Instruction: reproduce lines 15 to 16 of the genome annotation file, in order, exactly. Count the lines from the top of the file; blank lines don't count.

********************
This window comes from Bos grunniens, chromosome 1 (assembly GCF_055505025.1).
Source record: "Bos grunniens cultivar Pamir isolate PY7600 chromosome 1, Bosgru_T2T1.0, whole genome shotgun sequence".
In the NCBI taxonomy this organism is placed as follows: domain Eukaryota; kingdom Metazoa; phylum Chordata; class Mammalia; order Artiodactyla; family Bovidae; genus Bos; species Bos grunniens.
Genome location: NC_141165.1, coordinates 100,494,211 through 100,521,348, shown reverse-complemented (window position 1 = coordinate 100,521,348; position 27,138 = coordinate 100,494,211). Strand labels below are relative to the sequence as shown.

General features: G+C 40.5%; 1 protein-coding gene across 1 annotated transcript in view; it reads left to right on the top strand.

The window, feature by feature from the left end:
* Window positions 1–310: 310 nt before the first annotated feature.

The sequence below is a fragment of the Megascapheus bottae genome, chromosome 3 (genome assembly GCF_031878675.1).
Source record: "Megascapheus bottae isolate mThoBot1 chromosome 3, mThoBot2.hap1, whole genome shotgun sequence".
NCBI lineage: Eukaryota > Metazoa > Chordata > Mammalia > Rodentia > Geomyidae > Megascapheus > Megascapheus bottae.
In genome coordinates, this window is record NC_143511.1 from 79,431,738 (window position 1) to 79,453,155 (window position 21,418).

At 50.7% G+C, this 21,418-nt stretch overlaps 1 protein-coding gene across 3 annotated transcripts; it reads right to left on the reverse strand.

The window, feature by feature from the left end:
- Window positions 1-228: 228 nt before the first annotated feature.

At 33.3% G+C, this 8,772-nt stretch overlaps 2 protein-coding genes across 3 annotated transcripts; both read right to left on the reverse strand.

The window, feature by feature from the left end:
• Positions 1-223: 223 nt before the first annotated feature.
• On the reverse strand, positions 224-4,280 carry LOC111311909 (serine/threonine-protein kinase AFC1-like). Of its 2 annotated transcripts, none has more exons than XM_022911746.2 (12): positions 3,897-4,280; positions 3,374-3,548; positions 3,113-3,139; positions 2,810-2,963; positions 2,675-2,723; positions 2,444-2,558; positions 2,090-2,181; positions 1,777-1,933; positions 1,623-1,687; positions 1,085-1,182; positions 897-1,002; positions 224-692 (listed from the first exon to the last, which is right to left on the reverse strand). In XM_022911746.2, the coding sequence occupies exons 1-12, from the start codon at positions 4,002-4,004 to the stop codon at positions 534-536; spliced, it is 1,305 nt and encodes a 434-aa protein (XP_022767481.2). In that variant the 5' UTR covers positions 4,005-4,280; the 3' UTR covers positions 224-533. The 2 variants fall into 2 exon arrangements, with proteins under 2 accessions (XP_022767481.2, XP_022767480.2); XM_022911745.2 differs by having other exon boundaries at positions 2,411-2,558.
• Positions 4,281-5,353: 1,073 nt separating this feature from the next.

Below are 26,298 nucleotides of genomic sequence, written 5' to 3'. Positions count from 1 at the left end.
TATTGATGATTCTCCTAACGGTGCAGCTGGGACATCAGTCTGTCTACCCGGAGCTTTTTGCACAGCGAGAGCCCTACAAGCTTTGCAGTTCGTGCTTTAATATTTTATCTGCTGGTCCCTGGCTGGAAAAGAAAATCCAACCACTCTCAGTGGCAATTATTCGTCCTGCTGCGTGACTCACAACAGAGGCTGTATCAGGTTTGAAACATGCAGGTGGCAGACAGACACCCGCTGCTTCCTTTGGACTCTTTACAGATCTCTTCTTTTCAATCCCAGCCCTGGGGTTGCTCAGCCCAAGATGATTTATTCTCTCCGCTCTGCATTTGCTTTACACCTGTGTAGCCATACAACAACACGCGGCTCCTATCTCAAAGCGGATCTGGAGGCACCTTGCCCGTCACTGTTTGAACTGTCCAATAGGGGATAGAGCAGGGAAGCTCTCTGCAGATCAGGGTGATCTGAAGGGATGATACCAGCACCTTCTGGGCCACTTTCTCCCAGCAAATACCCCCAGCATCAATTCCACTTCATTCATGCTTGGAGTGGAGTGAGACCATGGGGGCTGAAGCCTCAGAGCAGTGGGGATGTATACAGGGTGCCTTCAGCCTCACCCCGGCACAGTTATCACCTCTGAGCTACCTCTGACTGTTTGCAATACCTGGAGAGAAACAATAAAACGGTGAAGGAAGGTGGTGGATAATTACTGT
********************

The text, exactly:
At 33.3% G+C, this 8,772-nt stretch overlaps 2 protein-coding genes across 3 annotated transcripts; both read right to left on the reverse strand.

The window, feature by feature from the left end: